All the recent layoffs reminded me of the anxious years I spent as a H4 bride. It was a different time, of course, but the vulnerability to abrupt, unexpected dismissal was the same.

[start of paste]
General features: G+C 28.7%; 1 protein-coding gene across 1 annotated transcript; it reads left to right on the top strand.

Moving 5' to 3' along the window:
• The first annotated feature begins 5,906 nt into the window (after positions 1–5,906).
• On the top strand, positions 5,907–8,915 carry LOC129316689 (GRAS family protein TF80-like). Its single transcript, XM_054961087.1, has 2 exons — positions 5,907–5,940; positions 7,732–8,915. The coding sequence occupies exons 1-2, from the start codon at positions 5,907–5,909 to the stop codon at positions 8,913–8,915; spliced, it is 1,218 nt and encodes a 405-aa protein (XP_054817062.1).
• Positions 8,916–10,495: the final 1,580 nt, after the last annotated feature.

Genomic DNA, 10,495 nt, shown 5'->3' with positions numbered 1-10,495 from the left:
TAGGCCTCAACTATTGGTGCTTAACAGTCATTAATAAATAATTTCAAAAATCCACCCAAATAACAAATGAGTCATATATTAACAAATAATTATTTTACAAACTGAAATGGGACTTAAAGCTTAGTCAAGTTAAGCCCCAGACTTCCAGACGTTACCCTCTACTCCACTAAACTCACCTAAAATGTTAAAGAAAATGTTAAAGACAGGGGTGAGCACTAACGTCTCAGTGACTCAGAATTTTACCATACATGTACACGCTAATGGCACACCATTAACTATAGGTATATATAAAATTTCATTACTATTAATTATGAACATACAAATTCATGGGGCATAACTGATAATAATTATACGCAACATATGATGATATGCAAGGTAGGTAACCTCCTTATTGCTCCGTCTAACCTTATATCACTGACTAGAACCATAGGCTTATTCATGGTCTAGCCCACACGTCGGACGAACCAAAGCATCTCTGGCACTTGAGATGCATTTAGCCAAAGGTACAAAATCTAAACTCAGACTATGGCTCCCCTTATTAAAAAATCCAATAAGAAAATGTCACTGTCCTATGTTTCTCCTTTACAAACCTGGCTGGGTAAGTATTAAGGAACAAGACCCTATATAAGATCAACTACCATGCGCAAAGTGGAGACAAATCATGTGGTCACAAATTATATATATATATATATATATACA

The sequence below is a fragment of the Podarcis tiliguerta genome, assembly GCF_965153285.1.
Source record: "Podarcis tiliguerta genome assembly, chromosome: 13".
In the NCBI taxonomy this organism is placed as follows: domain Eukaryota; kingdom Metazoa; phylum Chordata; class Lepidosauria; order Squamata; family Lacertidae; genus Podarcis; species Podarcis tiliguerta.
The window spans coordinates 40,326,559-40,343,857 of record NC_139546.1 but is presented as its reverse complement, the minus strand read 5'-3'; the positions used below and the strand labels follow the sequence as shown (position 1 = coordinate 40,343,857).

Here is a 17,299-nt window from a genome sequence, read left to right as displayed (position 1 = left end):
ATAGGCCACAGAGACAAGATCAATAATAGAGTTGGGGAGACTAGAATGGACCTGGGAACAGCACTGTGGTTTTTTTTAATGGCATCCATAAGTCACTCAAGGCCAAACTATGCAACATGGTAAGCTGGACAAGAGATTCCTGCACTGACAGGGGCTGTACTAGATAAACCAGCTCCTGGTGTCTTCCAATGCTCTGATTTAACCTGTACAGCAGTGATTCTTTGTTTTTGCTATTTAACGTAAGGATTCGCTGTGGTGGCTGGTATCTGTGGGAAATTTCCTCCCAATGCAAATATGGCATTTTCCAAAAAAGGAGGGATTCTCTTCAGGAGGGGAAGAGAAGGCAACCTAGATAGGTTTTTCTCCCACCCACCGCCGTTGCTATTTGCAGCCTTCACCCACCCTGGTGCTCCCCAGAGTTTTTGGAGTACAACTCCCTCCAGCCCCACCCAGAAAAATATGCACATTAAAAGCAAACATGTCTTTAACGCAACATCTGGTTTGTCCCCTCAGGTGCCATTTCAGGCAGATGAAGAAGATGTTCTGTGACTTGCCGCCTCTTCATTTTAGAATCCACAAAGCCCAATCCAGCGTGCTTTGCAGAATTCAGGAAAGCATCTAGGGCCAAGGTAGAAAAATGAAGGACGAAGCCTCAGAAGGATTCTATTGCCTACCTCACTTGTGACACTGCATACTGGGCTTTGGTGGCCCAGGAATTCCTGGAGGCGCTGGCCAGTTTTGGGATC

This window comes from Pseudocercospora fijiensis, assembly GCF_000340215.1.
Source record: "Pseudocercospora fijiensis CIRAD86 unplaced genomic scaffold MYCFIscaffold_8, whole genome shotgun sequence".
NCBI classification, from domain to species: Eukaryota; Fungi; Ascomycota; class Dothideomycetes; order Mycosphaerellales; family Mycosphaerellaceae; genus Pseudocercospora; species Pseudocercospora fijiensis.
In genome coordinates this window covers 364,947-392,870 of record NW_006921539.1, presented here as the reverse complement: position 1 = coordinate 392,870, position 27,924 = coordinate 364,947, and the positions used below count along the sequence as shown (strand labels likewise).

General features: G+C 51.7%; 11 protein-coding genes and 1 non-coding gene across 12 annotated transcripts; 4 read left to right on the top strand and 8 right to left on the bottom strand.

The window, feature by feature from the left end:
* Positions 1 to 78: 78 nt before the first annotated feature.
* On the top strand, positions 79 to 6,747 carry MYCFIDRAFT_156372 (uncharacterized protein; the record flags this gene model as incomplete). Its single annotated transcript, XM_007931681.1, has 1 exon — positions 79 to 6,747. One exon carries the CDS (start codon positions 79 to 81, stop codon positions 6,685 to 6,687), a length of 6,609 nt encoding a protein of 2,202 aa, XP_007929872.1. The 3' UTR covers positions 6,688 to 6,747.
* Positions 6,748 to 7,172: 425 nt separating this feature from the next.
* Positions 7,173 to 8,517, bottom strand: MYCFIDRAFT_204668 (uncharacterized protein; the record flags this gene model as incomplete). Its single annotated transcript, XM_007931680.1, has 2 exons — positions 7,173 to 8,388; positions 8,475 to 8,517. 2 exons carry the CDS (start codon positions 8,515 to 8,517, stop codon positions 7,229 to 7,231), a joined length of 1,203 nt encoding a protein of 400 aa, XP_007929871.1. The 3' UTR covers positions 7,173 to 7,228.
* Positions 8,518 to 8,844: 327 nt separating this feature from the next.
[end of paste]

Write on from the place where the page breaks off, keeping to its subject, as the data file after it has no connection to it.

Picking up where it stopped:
TLDR: nostalgia The first few months of my US stay were marked by an chilling level of isolation. I had moved from New Delhi, a busy metropolis, to “Anysuburb America”. After having spent a year almost constantly in the hospital, the smell of phenol seemed to have seeped into my pores and the change from the rigorous schedule of internship was soothing. I went from busy independent doctor to housebound housewife in ten short days. The 625 sq foot apartment was small but blessedly private, and when I opened the door and peeked out, the environs were often completely empty. I would go for walks, mustering up courage to explore, and often not encounter anyone on the sidewalk. Cars would whiz by, and I knew there would be some people at the Luckys nearby, but I didn’t want to interrupt their day. I couldn’t call home because the daytime international rates were much higher. So hours would go by without interacting with anyone. I missed the chaotic traffic, the street thelas, the call of the muezzin, family insistently pushing and shoving into every private concern, constant calendar of festivals. Glass bangles were an important part of my wedding shopping, along with several pretty bangle holders. And yes, I carried the bangles with me on the flight. Unfortunately, almost half broke in the journey from India. I spent a lot of time picking off tiny glass shards from my clothes, which were themselves almost as inappropriate in this part of Silicon Valley as my skirts were in the hospital in Old Delhi. I had been warned that the driver’s test was tough so I scheduled it when my still new (and anxious) husband went out of town for a business trip. I drove his brand new car to the DMV office, and scraped (pun unintended) through the test. I triumphantly informed him over the phone that I now had a temporary license, and he was torn between congratulating me and trying to get more insurance in place for his beloved car. The license changed my world, and soon I was able to do other things independently. I fell in love with the California freeways, and became a master of U-turns (no GPS back then). But I remember the aching isolation of those first few months. I still have a whole drawerful of bangles left over. Blues, greens, reds and golds, glinting with beads and edging, fragile remnants of the girl I once was.